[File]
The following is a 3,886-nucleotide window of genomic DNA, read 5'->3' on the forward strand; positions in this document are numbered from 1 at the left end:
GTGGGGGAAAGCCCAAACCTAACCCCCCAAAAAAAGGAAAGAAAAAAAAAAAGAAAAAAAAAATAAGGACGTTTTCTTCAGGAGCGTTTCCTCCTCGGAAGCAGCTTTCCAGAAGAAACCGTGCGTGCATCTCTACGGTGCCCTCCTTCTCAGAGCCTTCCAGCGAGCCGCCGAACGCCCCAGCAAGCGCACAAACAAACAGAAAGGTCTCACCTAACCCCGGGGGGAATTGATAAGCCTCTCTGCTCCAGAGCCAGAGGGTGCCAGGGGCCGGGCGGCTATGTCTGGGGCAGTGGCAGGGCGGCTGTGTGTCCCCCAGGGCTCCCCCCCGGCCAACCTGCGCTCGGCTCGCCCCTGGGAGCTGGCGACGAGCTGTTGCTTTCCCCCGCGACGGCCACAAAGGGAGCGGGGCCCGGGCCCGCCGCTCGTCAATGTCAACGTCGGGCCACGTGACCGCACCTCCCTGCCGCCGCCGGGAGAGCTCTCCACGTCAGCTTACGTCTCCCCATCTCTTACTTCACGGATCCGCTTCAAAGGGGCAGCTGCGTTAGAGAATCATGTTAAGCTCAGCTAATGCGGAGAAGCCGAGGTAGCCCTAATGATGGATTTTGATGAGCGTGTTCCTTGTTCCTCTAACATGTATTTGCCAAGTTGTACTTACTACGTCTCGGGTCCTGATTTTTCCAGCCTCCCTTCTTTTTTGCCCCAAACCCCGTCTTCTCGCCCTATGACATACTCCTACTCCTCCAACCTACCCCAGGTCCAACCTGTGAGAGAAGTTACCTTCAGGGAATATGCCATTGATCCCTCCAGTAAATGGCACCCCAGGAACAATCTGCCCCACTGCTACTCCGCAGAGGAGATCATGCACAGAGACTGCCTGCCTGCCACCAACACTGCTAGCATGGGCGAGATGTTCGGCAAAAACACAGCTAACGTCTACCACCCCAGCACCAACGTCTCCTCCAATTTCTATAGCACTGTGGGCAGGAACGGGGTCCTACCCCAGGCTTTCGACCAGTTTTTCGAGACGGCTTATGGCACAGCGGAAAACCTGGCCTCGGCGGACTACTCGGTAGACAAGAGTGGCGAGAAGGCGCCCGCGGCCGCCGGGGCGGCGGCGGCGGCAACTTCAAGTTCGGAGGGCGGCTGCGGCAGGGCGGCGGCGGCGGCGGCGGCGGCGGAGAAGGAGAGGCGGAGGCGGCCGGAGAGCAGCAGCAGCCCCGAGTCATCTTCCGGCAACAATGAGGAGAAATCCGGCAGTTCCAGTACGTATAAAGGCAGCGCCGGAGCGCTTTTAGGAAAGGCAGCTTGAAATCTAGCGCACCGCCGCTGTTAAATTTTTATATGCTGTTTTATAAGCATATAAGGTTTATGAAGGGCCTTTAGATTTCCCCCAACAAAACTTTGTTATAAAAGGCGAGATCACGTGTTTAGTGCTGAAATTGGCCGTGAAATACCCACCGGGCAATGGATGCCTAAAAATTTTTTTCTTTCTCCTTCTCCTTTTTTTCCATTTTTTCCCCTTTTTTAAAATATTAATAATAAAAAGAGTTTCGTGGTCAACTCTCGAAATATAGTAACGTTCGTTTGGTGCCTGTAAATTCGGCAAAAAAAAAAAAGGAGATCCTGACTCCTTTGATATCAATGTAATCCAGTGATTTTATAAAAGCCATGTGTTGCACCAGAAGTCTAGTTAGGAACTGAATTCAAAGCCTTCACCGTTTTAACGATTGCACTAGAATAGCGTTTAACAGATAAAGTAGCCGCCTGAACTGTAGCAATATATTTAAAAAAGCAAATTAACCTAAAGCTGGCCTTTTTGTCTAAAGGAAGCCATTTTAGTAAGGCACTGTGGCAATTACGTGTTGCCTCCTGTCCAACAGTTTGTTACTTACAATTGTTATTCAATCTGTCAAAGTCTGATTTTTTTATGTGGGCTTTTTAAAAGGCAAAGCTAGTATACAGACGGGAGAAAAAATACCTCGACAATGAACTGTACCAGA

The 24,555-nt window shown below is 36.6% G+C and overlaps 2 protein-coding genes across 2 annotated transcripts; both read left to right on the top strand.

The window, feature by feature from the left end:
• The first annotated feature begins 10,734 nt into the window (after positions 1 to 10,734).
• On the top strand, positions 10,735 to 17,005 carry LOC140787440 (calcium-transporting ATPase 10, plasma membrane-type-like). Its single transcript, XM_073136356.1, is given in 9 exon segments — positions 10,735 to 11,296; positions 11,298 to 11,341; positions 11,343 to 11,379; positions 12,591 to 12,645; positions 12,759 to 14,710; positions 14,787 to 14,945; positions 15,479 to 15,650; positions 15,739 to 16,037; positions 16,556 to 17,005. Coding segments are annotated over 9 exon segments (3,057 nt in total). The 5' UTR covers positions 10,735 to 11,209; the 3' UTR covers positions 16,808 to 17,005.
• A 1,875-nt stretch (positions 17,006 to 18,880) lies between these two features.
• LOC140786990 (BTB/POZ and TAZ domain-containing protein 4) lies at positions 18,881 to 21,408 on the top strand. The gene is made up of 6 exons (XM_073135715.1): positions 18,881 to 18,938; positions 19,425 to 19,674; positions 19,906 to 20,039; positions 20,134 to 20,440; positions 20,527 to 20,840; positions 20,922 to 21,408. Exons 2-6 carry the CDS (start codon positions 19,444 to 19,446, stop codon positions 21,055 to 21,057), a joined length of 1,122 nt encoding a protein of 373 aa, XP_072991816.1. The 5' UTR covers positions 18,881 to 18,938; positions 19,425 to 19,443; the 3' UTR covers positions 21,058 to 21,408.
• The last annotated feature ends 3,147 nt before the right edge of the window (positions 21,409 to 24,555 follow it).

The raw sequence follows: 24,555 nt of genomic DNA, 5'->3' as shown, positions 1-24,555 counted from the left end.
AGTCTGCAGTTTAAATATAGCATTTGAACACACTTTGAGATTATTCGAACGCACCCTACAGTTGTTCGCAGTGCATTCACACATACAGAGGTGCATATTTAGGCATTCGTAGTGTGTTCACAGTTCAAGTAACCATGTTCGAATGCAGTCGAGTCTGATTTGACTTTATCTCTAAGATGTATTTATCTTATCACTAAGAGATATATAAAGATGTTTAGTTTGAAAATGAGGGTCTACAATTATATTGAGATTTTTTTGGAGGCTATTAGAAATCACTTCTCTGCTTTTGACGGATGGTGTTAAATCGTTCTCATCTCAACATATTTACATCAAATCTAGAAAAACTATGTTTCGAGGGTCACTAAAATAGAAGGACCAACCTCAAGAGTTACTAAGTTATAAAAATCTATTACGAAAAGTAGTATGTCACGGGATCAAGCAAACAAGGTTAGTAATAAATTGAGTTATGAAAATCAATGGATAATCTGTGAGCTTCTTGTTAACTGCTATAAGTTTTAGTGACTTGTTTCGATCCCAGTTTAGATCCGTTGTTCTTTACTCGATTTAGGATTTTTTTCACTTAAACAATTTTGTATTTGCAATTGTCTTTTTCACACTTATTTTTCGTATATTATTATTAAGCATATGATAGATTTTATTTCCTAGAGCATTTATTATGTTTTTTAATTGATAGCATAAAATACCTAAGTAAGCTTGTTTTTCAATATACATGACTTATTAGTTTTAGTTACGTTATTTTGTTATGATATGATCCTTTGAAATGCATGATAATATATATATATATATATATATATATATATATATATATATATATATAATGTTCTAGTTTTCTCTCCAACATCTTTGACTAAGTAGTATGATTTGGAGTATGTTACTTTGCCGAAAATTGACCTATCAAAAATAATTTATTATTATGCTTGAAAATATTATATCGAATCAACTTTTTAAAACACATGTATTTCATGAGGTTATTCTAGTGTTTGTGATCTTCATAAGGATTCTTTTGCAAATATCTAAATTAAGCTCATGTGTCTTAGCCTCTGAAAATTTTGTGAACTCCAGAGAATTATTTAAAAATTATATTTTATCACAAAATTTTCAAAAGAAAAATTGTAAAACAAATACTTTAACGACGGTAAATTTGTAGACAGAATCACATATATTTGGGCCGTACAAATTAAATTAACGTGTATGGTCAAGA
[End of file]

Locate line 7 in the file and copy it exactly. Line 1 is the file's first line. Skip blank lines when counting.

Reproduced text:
• A 1,875-nt stretch (positions 17,006 to 18,880) lies between these two features.